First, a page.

Mandatory Contracting Remedies in the American and European Microsoft Cases

Interoperability and Competition Policy and Antitrust

Article Snapshot


William H. Page


Antitrust Law Journal, Vol. 75, No. 3, ABA, 2009; conference paper from the Searle Symposium, “The End of the Microsoft Antitrust Case?”, Nov. 15-16, 2007


This paper compares the outcome of the Microsoft antitrust case in the United States with that in Europe.

Policy Relevance

Some remedies designed in the Microsoft antitrust case were unnecessarily wasted resources, or might harm innovation. Increases in competition after the case was decided largely came about because of market changes no one anticipated.

Main Points

  • Courts rarely require firms to rewrite contracts, because it requires the court to oversee complex business decisions, such as prices. In Europe and the United States, antitrust authorities required Microsoft to enter certain types of contracts with distributors.
    • Microsoft must let equipment distributors send out competing software. Many did.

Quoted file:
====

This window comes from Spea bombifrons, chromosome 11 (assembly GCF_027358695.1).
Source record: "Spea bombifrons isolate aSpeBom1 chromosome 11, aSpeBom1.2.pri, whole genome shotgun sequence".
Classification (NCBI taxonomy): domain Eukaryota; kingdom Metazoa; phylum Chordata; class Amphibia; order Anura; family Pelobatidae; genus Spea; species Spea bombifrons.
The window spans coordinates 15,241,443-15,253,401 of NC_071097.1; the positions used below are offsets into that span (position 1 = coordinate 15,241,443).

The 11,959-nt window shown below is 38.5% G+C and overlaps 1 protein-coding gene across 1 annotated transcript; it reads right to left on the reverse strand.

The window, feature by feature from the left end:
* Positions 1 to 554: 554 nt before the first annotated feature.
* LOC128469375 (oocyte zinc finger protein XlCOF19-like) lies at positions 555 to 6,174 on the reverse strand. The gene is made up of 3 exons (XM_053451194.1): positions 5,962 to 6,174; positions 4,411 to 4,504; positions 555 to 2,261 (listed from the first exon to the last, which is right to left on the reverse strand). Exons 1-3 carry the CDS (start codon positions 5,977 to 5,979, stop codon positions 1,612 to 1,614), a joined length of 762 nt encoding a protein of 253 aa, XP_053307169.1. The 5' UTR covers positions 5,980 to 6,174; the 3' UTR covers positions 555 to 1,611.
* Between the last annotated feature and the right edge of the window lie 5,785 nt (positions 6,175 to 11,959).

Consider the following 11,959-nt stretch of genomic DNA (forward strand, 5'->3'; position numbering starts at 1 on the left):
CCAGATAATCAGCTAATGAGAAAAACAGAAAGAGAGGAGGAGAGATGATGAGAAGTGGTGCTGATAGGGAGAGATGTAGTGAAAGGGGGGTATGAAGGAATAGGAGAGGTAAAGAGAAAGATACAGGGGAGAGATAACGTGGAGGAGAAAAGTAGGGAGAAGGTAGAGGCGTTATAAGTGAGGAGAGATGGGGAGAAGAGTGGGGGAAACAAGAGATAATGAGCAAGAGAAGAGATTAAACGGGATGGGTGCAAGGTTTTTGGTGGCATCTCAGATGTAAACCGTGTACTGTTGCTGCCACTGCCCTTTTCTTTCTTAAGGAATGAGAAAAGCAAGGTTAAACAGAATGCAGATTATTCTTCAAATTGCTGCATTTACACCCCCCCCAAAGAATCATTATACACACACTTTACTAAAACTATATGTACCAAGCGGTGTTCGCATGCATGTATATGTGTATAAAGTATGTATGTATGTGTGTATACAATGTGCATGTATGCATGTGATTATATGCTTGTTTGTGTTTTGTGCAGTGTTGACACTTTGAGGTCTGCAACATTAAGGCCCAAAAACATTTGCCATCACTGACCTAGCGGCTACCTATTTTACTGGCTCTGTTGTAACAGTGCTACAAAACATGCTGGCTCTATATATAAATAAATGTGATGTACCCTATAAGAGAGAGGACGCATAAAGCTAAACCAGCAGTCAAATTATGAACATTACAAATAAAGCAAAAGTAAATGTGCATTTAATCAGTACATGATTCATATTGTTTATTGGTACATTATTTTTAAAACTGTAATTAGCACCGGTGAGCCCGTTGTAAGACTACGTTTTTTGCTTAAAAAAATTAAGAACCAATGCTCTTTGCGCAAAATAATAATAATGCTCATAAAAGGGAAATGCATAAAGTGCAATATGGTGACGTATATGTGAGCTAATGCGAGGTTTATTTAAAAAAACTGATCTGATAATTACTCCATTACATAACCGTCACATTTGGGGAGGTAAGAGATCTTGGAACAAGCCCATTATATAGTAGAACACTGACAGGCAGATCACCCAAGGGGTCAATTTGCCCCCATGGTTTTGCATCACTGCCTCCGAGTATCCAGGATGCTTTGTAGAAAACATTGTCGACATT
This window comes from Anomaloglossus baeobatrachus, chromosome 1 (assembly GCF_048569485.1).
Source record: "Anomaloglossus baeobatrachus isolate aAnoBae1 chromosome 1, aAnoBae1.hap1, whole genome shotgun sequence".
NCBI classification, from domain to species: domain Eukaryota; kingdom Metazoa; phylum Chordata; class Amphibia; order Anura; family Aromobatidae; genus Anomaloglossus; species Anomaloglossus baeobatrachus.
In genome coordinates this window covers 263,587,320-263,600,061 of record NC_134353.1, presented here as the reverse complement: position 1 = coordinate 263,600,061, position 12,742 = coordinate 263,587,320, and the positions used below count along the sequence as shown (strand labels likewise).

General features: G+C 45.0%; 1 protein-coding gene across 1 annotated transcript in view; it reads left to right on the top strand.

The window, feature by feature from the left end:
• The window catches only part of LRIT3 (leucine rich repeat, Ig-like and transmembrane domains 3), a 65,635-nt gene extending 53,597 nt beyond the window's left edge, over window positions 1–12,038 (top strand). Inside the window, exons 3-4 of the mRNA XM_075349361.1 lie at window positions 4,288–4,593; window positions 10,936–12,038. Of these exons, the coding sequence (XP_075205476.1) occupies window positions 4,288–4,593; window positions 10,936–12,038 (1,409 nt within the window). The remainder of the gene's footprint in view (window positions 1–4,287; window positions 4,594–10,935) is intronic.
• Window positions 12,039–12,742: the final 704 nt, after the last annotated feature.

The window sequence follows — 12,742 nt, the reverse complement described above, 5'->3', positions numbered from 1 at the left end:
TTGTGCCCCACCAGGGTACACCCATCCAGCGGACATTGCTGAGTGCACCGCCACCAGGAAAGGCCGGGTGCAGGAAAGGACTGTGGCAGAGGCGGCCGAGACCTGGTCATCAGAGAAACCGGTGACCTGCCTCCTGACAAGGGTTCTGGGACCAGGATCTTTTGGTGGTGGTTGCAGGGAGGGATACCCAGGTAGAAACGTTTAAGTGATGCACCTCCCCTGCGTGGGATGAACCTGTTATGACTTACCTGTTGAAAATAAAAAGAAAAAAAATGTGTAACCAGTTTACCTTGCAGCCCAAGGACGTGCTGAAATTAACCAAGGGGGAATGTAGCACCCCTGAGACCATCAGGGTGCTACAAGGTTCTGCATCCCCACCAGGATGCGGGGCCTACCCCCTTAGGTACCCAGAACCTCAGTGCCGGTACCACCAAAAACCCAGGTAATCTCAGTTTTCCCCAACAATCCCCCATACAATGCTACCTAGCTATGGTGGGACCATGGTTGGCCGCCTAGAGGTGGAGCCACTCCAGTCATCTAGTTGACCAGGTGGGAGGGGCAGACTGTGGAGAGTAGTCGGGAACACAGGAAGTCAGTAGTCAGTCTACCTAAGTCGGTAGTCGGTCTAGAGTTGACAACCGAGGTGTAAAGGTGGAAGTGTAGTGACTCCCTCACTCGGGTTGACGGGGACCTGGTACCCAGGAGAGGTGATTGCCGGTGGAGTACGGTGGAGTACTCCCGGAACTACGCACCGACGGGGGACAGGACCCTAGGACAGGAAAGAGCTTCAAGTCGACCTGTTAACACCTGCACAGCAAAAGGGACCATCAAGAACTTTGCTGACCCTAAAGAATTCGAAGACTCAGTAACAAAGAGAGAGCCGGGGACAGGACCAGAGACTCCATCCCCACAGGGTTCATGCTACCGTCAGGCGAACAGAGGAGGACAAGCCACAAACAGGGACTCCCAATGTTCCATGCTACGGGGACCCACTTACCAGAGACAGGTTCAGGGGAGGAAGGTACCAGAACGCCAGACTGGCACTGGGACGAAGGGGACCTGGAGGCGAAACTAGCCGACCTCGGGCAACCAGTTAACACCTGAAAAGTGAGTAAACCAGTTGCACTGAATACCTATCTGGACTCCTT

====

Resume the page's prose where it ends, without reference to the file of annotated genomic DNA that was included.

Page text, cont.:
• Microsoft must let distributors install Windows without certain middleware or middleware icons, such as the Media Player. None did.


  • Courts should reject the idea that adding functions to a product hurts competition, so long as the addition does not add cost and/or physically exclude competing products.


  • In Europe and the United States, Microsoft must disclose and license technology to rivals to help them build competing products. In particular, this helps open source firms that will not pay license fees.
    •  Without convincing evidence they are needed, courts should avoid remedies targeting behavior that might be legal.
    •  Mandatory information-sharing remedies risk discouraging innovation by allowing cloning.

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